Amazon did not reply to a query about activity on Mechanical Turk, but Panos Ipeirotis, an NYU professor who has studied Mechanical Turk workers, says he’s seen more Turkers recently from Canada, Italy, and Brazil in particular. A spokesperson for Our Hit Stop, a discussion site for Mechanical Turk workers that sells a Chrome extension for finding the best paying tasks, says it has seen new memberships increase 20 percent and 30 percent of inactive members return.

Crowd work is generally not well paid. A 2018 study led by Carnegie Mellon University pegged the median wage at around $2 an hour although workers can push that higher by being careful about the tasks they select and using tools like Our Hit Stop’s that flag or snag the best work. Kowalski of Wausau says he uses those to select tasks that pay the equivalent of $9 to $15 per hour, but workers who need to take as much work as possible may not be able to be so choosy. Prolific markets itself to workers by promising that surveys pay at least $6.50 an hour.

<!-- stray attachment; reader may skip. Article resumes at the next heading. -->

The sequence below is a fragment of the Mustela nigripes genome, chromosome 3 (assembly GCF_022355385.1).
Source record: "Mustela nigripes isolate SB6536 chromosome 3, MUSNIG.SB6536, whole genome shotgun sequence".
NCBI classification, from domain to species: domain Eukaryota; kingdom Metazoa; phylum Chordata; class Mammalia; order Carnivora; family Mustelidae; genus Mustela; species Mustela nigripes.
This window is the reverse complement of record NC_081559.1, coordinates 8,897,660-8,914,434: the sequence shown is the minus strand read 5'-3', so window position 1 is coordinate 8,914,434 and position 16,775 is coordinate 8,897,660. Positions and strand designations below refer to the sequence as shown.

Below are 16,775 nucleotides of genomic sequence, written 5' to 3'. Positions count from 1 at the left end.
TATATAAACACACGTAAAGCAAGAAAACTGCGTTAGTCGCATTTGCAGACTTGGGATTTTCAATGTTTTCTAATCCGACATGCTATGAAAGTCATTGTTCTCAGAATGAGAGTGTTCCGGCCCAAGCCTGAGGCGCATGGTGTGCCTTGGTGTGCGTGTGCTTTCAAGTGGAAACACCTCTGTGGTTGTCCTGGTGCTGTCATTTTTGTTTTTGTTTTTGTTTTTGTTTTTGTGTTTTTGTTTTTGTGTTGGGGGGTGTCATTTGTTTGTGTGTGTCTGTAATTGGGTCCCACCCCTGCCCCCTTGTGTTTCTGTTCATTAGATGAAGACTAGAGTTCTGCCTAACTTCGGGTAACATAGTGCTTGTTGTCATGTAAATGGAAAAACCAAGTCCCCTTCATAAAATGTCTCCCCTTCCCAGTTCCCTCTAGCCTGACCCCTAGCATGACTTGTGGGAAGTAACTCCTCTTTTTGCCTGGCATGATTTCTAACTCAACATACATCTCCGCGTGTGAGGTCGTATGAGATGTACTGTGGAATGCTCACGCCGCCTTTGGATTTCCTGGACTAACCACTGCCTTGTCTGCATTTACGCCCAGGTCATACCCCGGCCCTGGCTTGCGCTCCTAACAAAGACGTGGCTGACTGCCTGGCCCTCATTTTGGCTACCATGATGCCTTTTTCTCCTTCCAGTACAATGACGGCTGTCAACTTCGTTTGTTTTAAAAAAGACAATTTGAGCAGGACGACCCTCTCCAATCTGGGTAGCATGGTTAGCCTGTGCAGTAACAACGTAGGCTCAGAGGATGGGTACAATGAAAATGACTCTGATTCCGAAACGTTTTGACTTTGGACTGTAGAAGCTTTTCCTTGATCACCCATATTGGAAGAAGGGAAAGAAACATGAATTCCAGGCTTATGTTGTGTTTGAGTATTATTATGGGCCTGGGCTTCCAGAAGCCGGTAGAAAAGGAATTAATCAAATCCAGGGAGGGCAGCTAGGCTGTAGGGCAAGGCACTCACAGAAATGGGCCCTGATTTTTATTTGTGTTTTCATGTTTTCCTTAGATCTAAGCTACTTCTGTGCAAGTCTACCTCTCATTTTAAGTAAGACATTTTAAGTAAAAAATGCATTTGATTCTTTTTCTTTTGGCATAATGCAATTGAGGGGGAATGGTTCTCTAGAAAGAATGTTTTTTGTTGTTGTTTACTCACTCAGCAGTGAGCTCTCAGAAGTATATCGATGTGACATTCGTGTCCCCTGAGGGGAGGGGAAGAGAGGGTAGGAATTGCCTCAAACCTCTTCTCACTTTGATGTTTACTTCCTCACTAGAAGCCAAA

The surge of crowd workers will increase the competition to land jobs, and could prompt those posting tasks to reduce their already low rates. But Kerri Reynolds, a vice president at Appen, which offers crowd-work jobs annotating images, text, or other data for clients including Microsoft and eBay, says she still has plenty of work to go around because Covid-19 has increased the supply of crowd work as well as crowd workers.

Reynolds says that might be because US companies have lost access to large pools of workers offshore as outsourcing companies have closed offices. “Perhaps with those shutting down, companies are looking for alternatives,” she adds.

Guo of Hive says some of his company’s usual high-volume tasks, like spotting logos on sports videos to help companies track sponsorship deals, are less plentiful. But he notes that the company has more work than ever from clients that use crowd workers to help moderate social content and check user profiles.